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The Strategy is Only the Beginning

The work performed at the top of an organization to create strategy and related goals is intended to influence behaviors that drive results throughout the entire organization. Unfortunately, it is not unusual for the primary impact of the strategic work to remain at the senior management level. It’s a bit like having a car with a finely-tuned engine but no wheels to help it move forward.

Despite the importance of driving the strategy and goals to all levels of the organization, the messages about how the strategy relates to execution typically become more and more unclear and confusing the further down they go.

Takeaway: Strategy and goals should influence everyone’s behavior in the organization! Effective communication is critical.

The responsibility for creating clarity around what the overall organization’s strategy means at the business unit, team, and individual levels is a shared management responsibility. Management also has the responsibility for ensuring that the strategy is well-executed. However, misalignment and disconnects commonly occur between strategy and execution. There are many dynamics within fast-paced, changing organizations that contribute to this lack of alignment; however the biggest obstacle appears to be "a lack of understanding." Why is this? Repeating the company strategy is easy enough, but limited positive impact results when the strategy is not translated into relatable actions for those who are expected to execute…at every level of the organization. When managers involve their people and teams in these discussions, SMART goals can be identified and documented that connect everyone’s activities and contributions to the strategy. It also improves employee commitment through the ability to connect goals with results.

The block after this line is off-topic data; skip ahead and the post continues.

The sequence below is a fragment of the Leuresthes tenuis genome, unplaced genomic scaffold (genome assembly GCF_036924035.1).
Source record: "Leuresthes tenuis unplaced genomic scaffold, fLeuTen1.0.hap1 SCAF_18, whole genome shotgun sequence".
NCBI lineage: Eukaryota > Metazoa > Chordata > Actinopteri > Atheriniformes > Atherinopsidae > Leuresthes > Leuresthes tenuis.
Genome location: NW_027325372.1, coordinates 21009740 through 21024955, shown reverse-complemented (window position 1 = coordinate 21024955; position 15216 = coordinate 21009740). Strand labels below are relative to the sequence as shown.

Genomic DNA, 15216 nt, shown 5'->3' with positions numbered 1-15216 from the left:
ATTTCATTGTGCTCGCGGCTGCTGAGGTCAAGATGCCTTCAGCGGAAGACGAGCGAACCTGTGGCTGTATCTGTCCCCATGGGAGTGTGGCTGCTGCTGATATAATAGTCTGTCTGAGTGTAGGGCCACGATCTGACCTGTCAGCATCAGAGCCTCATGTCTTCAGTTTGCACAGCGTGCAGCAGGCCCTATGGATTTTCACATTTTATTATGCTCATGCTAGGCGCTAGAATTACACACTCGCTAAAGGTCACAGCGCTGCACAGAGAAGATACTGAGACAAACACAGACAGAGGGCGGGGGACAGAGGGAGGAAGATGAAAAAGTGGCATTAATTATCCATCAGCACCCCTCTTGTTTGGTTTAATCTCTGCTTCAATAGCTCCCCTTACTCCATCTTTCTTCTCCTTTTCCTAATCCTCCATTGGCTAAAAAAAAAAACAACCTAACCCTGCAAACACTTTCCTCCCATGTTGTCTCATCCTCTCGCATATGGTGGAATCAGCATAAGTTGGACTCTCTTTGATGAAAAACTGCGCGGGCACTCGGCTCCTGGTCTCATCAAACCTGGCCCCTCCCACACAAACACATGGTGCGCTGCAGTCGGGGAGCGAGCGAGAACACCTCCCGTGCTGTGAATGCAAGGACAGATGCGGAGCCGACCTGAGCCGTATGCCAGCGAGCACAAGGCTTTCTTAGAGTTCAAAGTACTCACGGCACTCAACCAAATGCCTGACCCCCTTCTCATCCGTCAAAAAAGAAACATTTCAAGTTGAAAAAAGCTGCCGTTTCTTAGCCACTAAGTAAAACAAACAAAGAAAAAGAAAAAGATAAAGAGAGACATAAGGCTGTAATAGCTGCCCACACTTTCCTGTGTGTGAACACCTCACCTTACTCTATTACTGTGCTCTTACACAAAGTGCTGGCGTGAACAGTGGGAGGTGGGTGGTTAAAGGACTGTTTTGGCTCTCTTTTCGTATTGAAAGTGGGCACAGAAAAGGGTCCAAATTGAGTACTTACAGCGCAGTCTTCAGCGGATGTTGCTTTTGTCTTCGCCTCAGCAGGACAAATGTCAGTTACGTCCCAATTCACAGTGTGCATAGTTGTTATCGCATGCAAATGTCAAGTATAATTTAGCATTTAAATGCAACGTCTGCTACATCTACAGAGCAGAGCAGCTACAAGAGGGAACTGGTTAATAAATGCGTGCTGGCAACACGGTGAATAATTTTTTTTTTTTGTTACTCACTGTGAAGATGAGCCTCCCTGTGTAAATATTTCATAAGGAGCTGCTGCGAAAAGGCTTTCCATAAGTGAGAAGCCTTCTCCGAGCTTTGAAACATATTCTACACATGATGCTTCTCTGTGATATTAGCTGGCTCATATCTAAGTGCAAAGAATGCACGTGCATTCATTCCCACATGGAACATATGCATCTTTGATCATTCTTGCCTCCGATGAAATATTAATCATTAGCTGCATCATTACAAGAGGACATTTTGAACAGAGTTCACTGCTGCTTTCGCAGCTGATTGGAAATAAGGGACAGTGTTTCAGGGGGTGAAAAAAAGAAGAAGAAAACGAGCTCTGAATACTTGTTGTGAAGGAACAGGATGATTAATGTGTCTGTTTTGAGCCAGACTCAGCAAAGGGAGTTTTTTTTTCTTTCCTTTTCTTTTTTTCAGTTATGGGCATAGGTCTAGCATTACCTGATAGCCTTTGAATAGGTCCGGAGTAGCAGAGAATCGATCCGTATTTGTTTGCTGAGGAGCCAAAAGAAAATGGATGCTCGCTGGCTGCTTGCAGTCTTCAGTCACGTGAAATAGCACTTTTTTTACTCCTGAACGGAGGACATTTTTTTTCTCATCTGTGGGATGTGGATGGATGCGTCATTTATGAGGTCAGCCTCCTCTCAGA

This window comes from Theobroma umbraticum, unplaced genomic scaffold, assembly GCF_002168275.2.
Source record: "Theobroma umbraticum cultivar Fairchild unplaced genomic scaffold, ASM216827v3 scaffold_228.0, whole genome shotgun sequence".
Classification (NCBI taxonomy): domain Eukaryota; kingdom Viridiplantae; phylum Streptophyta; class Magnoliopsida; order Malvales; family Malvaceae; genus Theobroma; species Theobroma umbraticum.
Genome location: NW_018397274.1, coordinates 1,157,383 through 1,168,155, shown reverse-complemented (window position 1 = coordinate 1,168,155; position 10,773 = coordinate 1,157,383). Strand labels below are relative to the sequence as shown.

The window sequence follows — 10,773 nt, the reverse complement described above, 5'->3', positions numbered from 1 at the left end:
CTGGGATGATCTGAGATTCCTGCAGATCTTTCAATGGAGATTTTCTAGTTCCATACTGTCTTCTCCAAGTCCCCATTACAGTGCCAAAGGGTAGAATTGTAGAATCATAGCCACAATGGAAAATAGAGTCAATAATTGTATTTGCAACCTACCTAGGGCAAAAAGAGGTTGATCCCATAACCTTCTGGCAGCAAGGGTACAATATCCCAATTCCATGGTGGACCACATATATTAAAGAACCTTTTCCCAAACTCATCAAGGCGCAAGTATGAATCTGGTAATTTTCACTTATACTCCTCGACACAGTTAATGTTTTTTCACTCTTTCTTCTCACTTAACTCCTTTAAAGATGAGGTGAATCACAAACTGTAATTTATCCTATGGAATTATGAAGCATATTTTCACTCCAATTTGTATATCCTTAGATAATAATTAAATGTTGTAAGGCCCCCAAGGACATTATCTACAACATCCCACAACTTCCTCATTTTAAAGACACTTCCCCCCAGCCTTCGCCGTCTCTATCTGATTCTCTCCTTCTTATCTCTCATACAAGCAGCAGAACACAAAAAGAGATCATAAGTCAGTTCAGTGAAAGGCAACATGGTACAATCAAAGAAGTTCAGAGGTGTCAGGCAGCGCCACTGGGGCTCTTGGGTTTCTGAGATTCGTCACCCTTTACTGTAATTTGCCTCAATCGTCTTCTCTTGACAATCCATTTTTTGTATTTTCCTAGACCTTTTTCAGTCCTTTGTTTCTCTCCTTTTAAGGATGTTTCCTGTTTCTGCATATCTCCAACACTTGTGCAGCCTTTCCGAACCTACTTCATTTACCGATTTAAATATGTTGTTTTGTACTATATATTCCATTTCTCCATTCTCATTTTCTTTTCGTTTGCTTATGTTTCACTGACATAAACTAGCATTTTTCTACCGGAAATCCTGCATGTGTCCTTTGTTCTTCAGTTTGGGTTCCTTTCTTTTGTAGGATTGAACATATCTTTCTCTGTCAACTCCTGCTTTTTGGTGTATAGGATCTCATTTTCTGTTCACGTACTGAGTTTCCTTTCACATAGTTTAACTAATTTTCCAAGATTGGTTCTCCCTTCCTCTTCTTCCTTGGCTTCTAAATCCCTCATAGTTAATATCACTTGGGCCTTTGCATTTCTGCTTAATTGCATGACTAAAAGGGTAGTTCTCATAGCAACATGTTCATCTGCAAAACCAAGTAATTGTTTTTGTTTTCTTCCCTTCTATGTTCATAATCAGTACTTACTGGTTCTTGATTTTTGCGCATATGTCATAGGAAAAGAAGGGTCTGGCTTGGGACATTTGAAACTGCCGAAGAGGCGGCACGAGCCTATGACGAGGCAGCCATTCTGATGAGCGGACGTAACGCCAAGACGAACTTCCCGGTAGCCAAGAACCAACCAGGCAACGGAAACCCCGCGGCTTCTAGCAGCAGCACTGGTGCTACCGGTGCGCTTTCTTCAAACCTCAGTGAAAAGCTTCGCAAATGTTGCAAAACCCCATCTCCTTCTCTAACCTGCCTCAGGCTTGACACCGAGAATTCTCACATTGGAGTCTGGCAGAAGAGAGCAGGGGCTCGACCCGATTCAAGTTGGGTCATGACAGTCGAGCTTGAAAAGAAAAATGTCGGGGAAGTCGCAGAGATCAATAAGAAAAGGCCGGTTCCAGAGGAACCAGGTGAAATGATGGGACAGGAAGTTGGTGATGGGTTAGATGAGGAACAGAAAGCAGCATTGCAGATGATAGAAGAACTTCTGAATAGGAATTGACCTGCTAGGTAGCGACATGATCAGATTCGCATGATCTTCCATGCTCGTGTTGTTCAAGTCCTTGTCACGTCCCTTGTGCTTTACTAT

Takeaway: Passing goals down without creating meaning and alignment causes frustration for everyone and negatively impacts employee engagement and business results.

So how do we overcome these hurdles? Managers can facilitate the planning and alignment process by asking three questions:

  1. How does the broader strategy affect our unit?

  2. What must our unit (and we as individuals) accomplish?

  3. How will we accomplish it?

 

It is the manager’s responsibility to help translate business strategy and goals into meaningful objectives for their team. Through this process, a shared language and framework for how to think and talk about alignment occurs among the team/department, enabling them to match their behavior to a set of commonly understood goals and actions.

To create focus on the critical goals of each individual unit and the overall organization, apply the following questions as a litmus test to each of the goals:

  • How well is the goal aligned with the company’s strategy?
  • What is its economic impact?
  • How will this goal contribute to company performance across all key metrics?
  • How will it satisfy stakeholders (e.g., customers, vendors, employees)?
  • What is my/our level of passion, talent, and energy for achieving this goal?
  • Do we have the resources to accomplish it? If not, what do we need?

Takeaway: Planning backwards focuses on results and helps you ask the right questions early in the process.

If people throughout all levels of the organization don’t understand how the company is unique and which opportunities they are to pursue at what time, then how can they make the correct decisions for the tough choices that they have to make every day? Knowledge isn’t power. Applied knowledge is power. Put the right information in the hands of the people who need it and be supportive of their activities. Their execution and effective accomplishment of objectives will go a long way in helping the organization achieve its goals and bring its strategy to life.